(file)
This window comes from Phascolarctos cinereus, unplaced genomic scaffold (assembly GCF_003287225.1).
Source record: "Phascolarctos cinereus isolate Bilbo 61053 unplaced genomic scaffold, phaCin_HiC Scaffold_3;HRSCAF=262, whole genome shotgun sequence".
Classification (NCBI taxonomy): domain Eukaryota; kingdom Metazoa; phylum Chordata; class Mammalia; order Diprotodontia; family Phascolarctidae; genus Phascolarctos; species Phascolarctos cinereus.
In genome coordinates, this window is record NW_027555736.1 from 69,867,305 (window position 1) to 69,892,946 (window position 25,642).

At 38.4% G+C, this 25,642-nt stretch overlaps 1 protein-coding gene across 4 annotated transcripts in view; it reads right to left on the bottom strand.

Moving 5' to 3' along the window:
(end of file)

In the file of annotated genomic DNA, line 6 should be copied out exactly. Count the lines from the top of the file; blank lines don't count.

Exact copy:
Moving 5' to 3' along the window: